Saturday, April 26, 2014

Ignorance and Distraction

Does it ever occur to anyone else that we live in a society that works very hard at distracting us from anything important?

For the first time in a long time I found myself flipping through TV channels for hours. I myself don't own a TV set. I watch a few shows via Netflix and Hulu; I get my news and other information from certain online sites and podcasts. Yesterday, the weather was cool and gloomy while I did some emergency babysitting. The kid entertains himself with some of the three millions toys he has. I entertained myself with Satellite TV. It would have been horrible except for the observations I made.

When I ranted the other day about the different food shows, I didn't mention that I rarely watch them anymore. These days, the only televisions shows that I'm ashamed to admit watching are from Bravo's "Real Housewives" franchise. (I can't even believe I admitted that in print.)

Most of the very popular shows on television are made to numb our brains to any important social issues. Unless grown women acting like "tweens" is an important social issue.  We even like to be entertained while we catch up on news, which is why I we love Jon Stewart and Fox News. And why does it seem that there are so many people emulating the behavior of out-of-control celebrities? When's the last time you saw a kid voicing their goals to be the next Jon Stewart or Rachel Maddow? Being smart doesn't get as much attention as being drugged out or good at twerking.

When I was in my late twenties, my father gave me the book "Cultural Literacy" by E.D. Hirsch, Jr. My father was big on education and he believed that learning was a lifelong pursuit. I was young and very distracted by all things pretty, shiny, new and fun. I figured I'd made it out of high school and into a good job. My father figured I was a little bit ignorant in my complacency. He was right. Let me tell you something: ignorance is not bliss. Ignorance is dangerous.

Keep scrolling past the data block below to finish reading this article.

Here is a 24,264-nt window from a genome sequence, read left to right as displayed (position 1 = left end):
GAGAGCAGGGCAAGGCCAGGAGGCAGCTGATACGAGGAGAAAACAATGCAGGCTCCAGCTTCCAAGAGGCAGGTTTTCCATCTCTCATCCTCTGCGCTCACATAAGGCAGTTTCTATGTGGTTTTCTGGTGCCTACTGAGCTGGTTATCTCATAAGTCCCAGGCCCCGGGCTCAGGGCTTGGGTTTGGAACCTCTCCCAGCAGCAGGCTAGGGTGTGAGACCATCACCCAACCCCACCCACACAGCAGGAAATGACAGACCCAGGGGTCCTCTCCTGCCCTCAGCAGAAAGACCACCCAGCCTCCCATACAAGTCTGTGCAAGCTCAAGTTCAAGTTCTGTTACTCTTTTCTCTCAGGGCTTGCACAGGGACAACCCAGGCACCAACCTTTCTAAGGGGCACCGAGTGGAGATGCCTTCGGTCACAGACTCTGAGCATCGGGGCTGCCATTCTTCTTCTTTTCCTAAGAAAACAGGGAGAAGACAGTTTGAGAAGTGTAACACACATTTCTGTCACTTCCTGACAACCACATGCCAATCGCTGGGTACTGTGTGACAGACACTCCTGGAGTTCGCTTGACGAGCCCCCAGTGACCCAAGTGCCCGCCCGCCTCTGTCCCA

Not many years before he died, my father and I had one of our long and interesting talks. One of the things he told me then was that he wished ignorance was more embarrassing than it was. He said that when he was younger, it was an honor to receive as much education and knowledge as one could. He had to join the military to get his education. Outside the formal classrooms, he was always curious about the Why, How and What of almost everything.

I remember that my father was very strict about my siblings and I spent our free time. We rarely watched television because the TV set was hardly ever turned on. My parents watched the news and the late shows. I know that I watched shows like "The Brady Bunch" and I have memories of shows like "H.R. Pufnstuf". If I close my eyes now and try to remember the living rooms of our homes, I can't picture a TV set being powered on. I can promise you that the living room was the only place for TV sets we owned.

Since I've been "grown", there are lots of times when I've vaguely wondered about life without all the televisions, computers and cell phones in family homes. Apparently, I get amnesia about the years previous to the last twenty. If I gave myself just a good ten minutes to think about it, I could tell you about that life.

Not too many years ago, people had to really go out of their way to find an "escape" or distraction from important things. Now, we have to work hard just to escape all the distractions.

If I had real guts, I'd give myself some challenges throughout my life:

  • Go for a week using my cellphone only for calls - no games; no messaging or emailing; no pretending to check my phone just to avoid making eye contact with other human beings.
  • Going computer-free for a few days. Of course, I'd have to buy printed newspapers and books. I don't even want to think about this challenge if I have to be honest and classify my cellphone a "computer", which it is...
  • No TV of any kind for a month. "No TV" would mean no Netflix or Hulu or whatever.
  • To name and identify every major member of the current presidential administration. 
  • Study up enough to be conversationally comfortable on the subjects of law, medicine and literature of the last 15 years. Watching "Matlock", "House", "Grey's Anatomy" wouldn't be allowed as study materials. (Did I just reference "Matlock"? ~head-slap~)
  • For one year, actually write (and mail via the Postal Service) all birthday, anniversary, and other cards that I usually just get online and send via email. 
  • To learn as much about my neighborhood and neighbors as I know about people who live halfway around the world from me.
You see what I mean? We keep so busy just keeping up with the latest thing to "manage" our lives that we've lost control of managing our lives without those things. We have so much useless (though entertaining) garbage thrown at us that our brains have no room for important or useful information.

I don't know about everyone else, but I think I need a brain detox. I need to clean out some of this crap that clutters my mind so that I can regain some of my cultural literacy. Too many of us have a PhD in Kardashian while we couldn't pass a high school test on the timeline of any U.S. military action of the last decade.

Ignorance and distraction. We went looking for escape and ended up getting lost.

By the way, if you are interested, you can test yourself. (Don't ask me about my scores. I'm not telling!)